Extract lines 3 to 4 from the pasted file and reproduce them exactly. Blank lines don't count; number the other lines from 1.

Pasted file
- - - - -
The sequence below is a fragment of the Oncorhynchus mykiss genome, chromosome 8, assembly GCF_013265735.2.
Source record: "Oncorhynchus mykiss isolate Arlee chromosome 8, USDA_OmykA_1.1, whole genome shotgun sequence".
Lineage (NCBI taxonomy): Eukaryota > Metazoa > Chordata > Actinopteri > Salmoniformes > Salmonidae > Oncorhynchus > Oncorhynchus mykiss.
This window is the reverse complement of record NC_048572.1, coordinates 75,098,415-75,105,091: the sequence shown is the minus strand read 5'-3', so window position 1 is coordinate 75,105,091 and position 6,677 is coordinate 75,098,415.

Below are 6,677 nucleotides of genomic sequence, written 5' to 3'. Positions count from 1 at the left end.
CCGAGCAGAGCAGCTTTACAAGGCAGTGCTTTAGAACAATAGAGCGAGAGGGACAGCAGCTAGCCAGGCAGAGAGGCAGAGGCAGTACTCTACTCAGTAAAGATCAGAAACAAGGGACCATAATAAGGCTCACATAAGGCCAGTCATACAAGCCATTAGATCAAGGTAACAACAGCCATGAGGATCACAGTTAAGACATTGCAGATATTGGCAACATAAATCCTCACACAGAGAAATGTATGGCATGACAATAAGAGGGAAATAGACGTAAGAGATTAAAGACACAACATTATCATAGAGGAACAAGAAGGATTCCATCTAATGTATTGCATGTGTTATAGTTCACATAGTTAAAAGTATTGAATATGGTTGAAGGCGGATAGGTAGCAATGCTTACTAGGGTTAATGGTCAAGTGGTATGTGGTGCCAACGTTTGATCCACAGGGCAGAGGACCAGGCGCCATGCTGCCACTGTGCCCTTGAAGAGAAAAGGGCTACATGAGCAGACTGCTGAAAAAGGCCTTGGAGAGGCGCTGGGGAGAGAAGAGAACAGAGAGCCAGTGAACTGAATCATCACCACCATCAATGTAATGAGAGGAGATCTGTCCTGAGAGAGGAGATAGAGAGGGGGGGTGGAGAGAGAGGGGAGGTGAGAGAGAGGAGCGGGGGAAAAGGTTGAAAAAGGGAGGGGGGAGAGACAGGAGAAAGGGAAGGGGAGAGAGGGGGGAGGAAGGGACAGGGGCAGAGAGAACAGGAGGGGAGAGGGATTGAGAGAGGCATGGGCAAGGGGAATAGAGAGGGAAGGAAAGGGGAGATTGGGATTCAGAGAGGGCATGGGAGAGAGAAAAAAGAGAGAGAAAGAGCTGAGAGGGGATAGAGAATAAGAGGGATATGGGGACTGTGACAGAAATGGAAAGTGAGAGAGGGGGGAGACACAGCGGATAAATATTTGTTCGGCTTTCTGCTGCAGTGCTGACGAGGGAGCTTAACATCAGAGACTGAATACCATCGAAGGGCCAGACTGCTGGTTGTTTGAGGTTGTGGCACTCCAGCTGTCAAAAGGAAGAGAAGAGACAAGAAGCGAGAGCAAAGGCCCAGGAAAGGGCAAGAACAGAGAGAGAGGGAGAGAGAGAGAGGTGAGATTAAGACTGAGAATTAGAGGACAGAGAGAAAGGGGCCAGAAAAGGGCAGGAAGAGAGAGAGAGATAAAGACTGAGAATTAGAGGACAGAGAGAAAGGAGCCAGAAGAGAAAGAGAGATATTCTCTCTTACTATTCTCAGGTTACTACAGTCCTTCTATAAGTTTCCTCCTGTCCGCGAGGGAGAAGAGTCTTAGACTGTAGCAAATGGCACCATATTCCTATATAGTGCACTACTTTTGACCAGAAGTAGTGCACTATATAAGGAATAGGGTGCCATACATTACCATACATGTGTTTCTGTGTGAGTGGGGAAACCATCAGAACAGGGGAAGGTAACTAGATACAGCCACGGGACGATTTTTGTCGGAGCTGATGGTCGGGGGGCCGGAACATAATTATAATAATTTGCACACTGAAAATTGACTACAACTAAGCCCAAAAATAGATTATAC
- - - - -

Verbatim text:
Lineage (NCBI taxonomy): Eukaryota > Metazoa > Chordata > Actinopteri > Salmoniformes > Salmonidae > Oncorhynchus > Oncorhynchus mykiss.
This window is the reverse complement of record NC_048572.1, coordinates 75,098,415-75,105,091: the sequence shown is the minus strand read 5'-3', so window position 1 is coordinate 75,105,091 and position 6,677 is coordinate 75,098,415.